Home > Reviews > SONIC THE HEDGEHOG – Tom Holkenborg


February 26, 2020 Leave a comment Go to comments

Original Review by Jonathan Broxton

So, I have a confession to make. I was one of those weird kids who, growing up, didn’t really play computer games. I had an Atari 800 back in the early 80s and I played precisely three games on it: Orc Attack, Zaxxon, and Paperboy, all of which came on a series of cartridges. When my friends graduated on to Commodore 64s and Sinclair ZX Spectrums, I stayed inside watching movies. I then skipped the entire console era and went straight to a Dell PC in 1995. Today, the only games I have are various iterations of FIFA Soccer, but I haven’t played them in years. I never had a Sega, I never had a Nintendo, I never even had a Game Boy, so all those classic cultural touchstones – Super Mario Brothers and Donkey Kong and so on – completely passed me by. As such, when it was announced that there was going to be a Sonic the Hedgehog movie, I was indifferent. I was similarly uninterested when a furore about the design of the little spiky speedmeister hit the internet in May 2019, causing a major delay in the film’s release due to the need for new special effects. Even now, and despite the generally positive ratings, the film holds little interest. It’s directed by Jeff Fowler, there’s a little blue hedgehog who can run incredibly fast, Jim Carrey plays the evil Dr. Robotnik who wants to capture Sonic, and James Marsden plays a kind-hearted cop who helps Sonic escape from Robotnik. Sonic runs fast, there’s action, comedy, hi-jinks, heartwarming pathos, and a set-up for a sequel… you get the idea.

So, now I have another confession to make. Over the past 18 months or so, in my opinion, composer Tom Holkenborg has been getting better and better. Prior to this, and for the first few years of his career, I made no effort to hide the fact that I found his music to be generally quite terrible. Black Mass in 2015 showed some glimmers of promise, but beyond that his music struck me as a competence-free void. But then, something slowly started to happen. Parts of The Dark Tower in 2017 were quite good. Parts of Tomb Raider in 2018 were really very good. All of Mortal Engines was good, and then he followed that up with the equally impressive Alita: Battle Angel last year. Terminator: Dark Fate stuttered a little bit, but now with Sonic the Hedgehog he’s back on track, with his fourth good score in less than three years. Many people will credit his recurring collaboration with Conrad Pope, who has often served as his lead orchestrator and usually conducts the ensemble, as a determining factor in this improvement, and while I’m sure Pope has indeed brought a depth and richness to Holkenborg’s overall sound, the music still has to come from Holkenborg in the first place, so I’m inclined to give him the benefit of the doubt – especially here, as the official credits do not mention Pope’s involvement at all.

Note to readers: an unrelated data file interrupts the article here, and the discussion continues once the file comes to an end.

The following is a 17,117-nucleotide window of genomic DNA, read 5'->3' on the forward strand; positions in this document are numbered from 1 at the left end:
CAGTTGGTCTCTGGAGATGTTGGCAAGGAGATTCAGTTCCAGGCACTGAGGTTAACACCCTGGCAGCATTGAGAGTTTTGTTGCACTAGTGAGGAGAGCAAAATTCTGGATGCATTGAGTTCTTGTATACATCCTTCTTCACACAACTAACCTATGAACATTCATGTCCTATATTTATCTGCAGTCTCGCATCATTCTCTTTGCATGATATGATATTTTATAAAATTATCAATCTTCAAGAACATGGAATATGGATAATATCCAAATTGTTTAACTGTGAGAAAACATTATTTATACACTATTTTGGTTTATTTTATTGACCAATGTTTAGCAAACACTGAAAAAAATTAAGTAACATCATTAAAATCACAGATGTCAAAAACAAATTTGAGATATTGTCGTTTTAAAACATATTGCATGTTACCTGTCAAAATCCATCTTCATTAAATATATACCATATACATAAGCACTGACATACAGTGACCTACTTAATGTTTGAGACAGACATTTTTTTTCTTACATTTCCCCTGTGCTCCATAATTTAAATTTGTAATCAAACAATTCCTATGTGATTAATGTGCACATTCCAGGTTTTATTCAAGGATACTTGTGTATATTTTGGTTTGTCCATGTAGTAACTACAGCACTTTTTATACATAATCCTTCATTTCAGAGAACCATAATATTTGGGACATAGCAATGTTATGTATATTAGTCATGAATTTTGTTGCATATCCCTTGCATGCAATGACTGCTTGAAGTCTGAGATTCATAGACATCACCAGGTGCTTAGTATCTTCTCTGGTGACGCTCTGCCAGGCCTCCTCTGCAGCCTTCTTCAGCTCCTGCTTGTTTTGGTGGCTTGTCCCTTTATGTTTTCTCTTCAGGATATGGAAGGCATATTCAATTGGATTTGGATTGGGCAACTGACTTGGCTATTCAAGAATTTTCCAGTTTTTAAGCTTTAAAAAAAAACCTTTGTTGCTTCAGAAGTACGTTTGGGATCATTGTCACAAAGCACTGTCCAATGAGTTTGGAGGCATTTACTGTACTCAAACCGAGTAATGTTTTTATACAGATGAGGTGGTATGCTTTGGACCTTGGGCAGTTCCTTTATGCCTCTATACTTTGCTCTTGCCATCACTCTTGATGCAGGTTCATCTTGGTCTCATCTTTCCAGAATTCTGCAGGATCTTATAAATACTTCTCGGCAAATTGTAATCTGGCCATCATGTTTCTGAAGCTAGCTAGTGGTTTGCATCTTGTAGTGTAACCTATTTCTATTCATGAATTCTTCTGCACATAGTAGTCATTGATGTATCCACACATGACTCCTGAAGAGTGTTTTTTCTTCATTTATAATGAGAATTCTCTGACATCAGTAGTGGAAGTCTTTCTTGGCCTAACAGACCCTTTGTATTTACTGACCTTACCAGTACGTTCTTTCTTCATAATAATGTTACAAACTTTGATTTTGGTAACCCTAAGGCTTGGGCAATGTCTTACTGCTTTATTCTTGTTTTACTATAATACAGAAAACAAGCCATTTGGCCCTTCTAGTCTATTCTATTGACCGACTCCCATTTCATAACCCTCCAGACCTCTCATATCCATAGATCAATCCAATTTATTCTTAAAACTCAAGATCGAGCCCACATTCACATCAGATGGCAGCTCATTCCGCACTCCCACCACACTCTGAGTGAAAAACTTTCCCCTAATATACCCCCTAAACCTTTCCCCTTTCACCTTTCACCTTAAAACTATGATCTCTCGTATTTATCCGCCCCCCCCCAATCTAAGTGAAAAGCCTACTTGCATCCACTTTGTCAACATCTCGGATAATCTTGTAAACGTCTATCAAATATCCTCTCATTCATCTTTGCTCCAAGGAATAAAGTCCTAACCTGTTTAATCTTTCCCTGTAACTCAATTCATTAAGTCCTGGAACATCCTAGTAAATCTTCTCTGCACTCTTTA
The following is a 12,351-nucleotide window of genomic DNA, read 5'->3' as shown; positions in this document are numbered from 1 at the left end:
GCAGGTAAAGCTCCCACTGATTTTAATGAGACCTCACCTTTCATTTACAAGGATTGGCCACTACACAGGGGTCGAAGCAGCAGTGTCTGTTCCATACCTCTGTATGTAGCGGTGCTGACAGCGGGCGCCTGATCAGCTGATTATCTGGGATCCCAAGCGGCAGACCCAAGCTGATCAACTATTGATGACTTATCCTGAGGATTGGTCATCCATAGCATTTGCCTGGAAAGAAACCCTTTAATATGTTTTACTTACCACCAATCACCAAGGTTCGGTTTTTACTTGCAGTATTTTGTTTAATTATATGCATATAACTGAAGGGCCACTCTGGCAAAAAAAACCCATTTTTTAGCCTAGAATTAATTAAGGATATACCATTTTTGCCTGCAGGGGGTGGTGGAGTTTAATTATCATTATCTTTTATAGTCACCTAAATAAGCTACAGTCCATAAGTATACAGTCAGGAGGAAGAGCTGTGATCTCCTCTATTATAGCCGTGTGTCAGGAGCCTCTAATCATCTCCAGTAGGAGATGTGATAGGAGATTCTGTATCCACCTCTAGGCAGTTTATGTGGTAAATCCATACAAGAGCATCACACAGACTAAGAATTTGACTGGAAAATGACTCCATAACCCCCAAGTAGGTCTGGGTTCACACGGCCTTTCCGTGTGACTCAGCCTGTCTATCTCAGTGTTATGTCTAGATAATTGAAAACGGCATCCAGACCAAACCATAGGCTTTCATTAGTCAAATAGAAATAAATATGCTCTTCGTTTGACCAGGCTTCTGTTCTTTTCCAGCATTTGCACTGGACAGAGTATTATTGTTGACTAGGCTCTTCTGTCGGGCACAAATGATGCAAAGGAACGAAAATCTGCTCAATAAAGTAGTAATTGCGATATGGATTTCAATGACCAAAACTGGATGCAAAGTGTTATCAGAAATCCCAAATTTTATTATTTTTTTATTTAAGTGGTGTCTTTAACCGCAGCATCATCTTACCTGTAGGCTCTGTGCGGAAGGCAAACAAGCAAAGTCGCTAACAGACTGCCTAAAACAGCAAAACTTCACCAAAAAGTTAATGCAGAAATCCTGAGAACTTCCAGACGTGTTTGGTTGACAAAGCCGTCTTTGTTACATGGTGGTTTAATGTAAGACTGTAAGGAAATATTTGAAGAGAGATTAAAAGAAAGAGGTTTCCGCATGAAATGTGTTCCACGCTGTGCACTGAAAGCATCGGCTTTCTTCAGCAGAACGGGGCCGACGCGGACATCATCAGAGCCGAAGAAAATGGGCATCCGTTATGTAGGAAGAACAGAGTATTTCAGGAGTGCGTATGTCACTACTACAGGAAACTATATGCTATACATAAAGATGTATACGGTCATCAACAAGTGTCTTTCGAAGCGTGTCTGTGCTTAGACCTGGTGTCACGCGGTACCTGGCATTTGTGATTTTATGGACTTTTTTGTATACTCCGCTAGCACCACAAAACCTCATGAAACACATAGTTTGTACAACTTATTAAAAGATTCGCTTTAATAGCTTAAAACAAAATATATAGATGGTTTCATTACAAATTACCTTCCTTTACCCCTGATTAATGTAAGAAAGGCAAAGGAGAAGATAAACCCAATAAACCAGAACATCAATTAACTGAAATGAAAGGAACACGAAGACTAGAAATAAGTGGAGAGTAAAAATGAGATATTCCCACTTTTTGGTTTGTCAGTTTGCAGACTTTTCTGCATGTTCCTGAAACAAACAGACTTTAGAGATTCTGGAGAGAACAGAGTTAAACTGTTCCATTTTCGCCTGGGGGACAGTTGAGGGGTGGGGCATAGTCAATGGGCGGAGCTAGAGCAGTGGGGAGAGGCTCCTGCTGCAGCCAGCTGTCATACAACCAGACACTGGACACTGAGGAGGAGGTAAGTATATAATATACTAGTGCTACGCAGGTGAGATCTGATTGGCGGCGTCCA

Sonic the Hedgehog is, by some large margin, the most fun score of Holkenborg’s career to date. It’s a score which teems with energy and good humor, is full of themes, has an upbeat and positive attitude, and is awash in nostalgia. This latter part seemed to be a very important aspect of the score, because it led Holkenborg to combine a large symphony orchestra with a Yamaha FM synthesizer similar to the one that was used in the original Sega Genesis console game. Not only that, but in several key moments Holkenborg apparently directly quotes from composer Masato Nakamura’s score from the original Sonic game, most notably the famous ‘Green Hills’ theme that represent’s Sonic’s home. My knowledge of Sonic’s in-game music is very limited, but I am reliably informed that the references are there, so take that as you will!